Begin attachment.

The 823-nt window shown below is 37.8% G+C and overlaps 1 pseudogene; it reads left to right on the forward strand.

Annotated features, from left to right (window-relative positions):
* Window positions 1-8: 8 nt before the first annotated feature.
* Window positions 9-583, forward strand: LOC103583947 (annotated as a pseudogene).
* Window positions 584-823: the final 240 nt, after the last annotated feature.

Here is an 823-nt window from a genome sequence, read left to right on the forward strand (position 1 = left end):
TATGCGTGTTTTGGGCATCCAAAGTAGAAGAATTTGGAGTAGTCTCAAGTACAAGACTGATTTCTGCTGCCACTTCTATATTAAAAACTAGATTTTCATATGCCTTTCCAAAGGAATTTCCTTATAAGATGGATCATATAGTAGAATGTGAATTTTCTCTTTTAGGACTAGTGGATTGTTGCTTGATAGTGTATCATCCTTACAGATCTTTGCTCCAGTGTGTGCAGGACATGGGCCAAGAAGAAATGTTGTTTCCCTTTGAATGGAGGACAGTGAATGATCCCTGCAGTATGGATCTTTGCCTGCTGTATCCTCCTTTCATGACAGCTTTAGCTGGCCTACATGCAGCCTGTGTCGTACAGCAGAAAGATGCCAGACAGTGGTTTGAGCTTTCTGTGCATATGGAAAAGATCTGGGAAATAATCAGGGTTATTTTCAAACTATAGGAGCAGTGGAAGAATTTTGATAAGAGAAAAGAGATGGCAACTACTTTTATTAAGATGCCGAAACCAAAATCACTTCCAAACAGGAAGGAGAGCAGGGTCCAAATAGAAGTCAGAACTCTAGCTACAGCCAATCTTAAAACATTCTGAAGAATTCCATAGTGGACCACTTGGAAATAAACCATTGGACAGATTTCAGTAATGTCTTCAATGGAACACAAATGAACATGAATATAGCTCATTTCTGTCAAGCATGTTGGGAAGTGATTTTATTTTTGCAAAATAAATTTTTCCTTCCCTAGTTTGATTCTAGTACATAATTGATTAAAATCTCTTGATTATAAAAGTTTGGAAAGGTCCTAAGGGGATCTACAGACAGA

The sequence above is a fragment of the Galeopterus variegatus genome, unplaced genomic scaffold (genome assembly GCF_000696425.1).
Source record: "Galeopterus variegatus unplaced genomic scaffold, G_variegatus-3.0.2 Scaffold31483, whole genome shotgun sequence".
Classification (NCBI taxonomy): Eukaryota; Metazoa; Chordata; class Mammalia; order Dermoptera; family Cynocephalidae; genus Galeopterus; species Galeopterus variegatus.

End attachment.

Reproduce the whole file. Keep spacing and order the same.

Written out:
The 823-nt window shown below is 37.8% G+C and overlaps 1 pseudogene; it reads left to right on the forward strand.

Annotated features, from left to right (window-relative positions):
* Window positions 1-8: 8 nt before the first annotated feature.
* Window positions 9-583, forward strand: LOC103583947 (annotated as a pseudogene).
* Window positions 584-823: the final 240 nt, after the last annotated feature.

Here is an 823-nt window from a genome sequence, read left to right on the forward strand (position 1 = left end):
TATGCGTGTTTTGGGCATCCAAAGTAGAAGAATTTGGAGTAGTCTCAAGTACAAGACTGATTTCTGCTGCCACTTCTATATTAAAAACTAGATTTTCATATGCCTTTCCAAAGGAATTTCCTTATAAGATGGATCATATAGTAGAATGTGAATTTTCTCTTTTAGGACTAGTGGATTGTTGCTTGATAGTGTATCATCCTTACAGATCTTTGCTCCAGTGTGTGCAGGACATGGGCCAAGAAGAAATGTTGTTTCCCTTTGAATGGAGGACAGTGAATGATCCCTGCAGTATGGATCTTTGCCTGCTGTATCCTCCTTTCATGACAGCTTTAGCTGGCCTACATGCAGCCTGTGTCGTACAGCAGAAAGATGCCAGACAGTGGTTTGAGCTTTCTGTGCATATGGAAAAGATCTGGGAAATAATCAGGGTTATTTTCAAACTATAGGAGCAGTGGAAGAATTTTGATAAGAGAAAAGAGATGGCAACTACTTTTATTAAGATGCCGAAACCAAAATCACTTCCAAACAGGAAGGAGAGCAGGGTCCAAATAGAAGTCAGAACTCTAGCTACAGCCAATCTTAAAACATTCTGAAGAATTCCATAGTGGACCACTTGGAAATAAACCATTGGACAGATTTCAGTAATGTCTTCAATGGAACACAAATGAACATGAATATAGCTCATTTCTGTCAAGCATGTTGGGAAGTGATTTTATTTTTGCAAAATAAATTTTTCCTTCCCTAGTTTGATTCTAGTACATAATTGATTAAAATCTCTTGATTATAAAAGTTTGGAAAGGTCCTAAGGGGATCTACAGACAGA

The sequence above is a fragment of the Galeopterus variegatus genome, unplaced genomic scaffold (genome assembly GCF_000696425.1).
Source record: "Galeopterus variegatus unplaced genomic scaffold, G_variegatus-3.0.2 Scaffold31483, whole genome shotgun sequence".
Classification (NCBI taxonomy): Eukaryota; Metazoa; Chordata; class Mammalia; order Dermoptera; family Cynocephalidae; genus Galeopterus; species Galeopterus variegatus.